Inside a colorful Palm Beach house
“We call it dipping,” says Vancouver-based interior designer Gillian Segal, referring to her tactic of dotting an entire room in a single color – drywall, ceilings, even moldings – as if it were literally “soaked” in a pot of paint. Whether it’s a color dip or a mural, Segal often pays attention to what she calls the “fifth wall” – the rest of us call it a ceiling – like another vehicle for creative expression.
In a recent Palm Beach project, Segal fully outfitted a home office in Farrow & Ball’s Card Room Green. She then kept the furniture in the same scheme, selecting similar shades of green balanced with creamy whites and an occasional touch of mustard. In the dining room and living room, Segal has “soaked” entire rooms in black (“Deep Caviar” by Benjamin Moore), which don’t look like caves but rather moody dens. The dining room is home to teal-hued artwork and a creamy white rug to offset the harsh walls. The living room is complete with wavy sofas and mirrors rendered in hot pink tones juxtaposed. While this caviar case study on “soaking” may seem daunting to many owners, a subtle gray or dusty pink could achieve the same result without the shock factor. Fortunately, the client was up for the challenge.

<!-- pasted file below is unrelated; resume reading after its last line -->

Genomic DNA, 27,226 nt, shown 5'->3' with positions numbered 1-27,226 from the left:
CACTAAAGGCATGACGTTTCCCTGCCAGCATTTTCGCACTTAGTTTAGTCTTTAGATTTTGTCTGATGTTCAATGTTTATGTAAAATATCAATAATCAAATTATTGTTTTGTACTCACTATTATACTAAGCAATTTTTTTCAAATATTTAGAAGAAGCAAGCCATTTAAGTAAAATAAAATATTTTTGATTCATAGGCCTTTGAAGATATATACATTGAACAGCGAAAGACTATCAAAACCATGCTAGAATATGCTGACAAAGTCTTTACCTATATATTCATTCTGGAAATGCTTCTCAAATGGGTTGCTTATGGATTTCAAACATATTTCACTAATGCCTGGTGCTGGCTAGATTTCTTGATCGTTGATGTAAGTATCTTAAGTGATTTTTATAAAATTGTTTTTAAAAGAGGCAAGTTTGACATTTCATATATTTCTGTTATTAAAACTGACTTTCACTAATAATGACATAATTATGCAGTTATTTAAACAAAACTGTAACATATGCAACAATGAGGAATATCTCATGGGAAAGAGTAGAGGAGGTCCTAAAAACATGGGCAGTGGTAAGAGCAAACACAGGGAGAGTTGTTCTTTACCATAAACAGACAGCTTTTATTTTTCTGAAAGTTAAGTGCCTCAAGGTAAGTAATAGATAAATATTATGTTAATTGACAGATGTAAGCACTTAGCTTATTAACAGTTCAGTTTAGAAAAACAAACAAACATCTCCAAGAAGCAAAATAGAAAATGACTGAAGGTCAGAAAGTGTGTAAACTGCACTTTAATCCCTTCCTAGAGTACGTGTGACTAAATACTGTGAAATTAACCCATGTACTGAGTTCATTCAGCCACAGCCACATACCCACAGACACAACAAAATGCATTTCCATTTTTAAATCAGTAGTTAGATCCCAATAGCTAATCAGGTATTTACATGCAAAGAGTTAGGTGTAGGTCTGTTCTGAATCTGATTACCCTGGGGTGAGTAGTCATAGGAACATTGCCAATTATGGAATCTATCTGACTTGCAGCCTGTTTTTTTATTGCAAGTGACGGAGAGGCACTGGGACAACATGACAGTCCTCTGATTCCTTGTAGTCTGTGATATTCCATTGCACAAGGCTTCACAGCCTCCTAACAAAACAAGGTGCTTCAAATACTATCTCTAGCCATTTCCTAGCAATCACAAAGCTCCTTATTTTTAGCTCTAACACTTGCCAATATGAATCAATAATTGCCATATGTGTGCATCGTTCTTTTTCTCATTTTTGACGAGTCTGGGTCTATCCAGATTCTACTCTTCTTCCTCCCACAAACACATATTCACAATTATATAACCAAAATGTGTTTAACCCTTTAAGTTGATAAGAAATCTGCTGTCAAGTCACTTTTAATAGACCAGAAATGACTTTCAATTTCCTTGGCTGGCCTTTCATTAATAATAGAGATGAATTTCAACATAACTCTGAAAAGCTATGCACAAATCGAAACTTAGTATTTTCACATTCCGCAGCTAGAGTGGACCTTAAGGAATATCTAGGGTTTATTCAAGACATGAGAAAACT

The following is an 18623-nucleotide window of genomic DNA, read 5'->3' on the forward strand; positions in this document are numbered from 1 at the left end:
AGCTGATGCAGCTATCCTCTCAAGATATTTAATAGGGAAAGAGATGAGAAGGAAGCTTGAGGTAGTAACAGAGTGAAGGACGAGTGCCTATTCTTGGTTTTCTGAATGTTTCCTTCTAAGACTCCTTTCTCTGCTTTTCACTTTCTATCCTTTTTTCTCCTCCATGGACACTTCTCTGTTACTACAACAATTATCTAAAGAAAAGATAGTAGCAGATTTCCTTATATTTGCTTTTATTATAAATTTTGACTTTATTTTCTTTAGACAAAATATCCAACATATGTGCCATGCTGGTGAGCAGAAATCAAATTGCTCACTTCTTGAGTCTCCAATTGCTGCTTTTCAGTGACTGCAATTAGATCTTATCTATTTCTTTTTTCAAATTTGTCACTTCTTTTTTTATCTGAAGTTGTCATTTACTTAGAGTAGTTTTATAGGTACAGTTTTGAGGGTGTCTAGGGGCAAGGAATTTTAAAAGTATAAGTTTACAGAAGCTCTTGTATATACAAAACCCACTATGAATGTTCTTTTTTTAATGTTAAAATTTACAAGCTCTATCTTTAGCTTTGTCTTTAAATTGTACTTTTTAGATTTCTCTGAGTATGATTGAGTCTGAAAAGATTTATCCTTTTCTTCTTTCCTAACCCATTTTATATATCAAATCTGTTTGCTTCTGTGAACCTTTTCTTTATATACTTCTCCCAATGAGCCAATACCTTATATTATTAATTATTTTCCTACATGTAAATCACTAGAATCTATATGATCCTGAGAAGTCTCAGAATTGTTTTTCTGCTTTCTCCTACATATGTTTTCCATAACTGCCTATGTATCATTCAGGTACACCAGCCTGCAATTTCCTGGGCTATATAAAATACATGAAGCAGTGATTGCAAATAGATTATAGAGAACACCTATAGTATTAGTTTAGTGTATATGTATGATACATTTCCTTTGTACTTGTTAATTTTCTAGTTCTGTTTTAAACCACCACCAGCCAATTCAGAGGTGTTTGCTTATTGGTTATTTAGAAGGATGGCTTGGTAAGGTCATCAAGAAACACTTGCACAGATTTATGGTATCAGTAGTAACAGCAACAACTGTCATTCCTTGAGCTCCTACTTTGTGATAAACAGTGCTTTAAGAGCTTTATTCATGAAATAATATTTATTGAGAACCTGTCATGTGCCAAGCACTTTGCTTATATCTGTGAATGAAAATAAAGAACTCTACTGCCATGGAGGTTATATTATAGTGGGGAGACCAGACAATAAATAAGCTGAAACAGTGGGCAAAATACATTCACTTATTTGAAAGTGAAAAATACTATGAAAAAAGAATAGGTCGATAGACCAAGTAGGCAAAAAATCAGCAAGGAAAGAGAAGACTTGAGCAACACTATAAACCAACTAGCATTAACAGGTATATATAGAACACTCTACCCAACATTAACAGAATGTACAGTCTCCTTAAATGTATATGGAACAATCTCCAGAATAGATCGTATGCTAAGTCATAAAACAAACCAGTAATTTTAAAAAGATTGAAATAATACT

Originally a special home, the space was in dire need of personality to match the liveliness of the owner (note the ostentatious hues). Along with Segal’s eye-catching color work, she implemented things like unique millwork to dress up the walls even more. “We have added [what we call] lightning bolt moldings in the master bedroom,” she says of a zigzag break in the generally clean lines. In the office, 70s curvature adorns the fitted wardrobes in a similar way in eccentricity but totally different in effect. “I love traditional design and traditional details, but we’re always looking for ways to add a more contemporary feel,” says Segal.
The end result achieves the desired modernity and pizzazz without giving up the characteristic charm of Palm Beach. Dotted throughout the house’s contemporary bulbous furniture and art fixtures, you’ll find nods to the region in the form of vintage rattan finds and grasscloth wallpaper. “We [still] wanted there to be that element of glamour, which I think is so synonymous with Palm Beach,” Segal says. Find out more about how this project came to fruition via Zoom during the height of the pandemic, and get inspirations for your own home, below.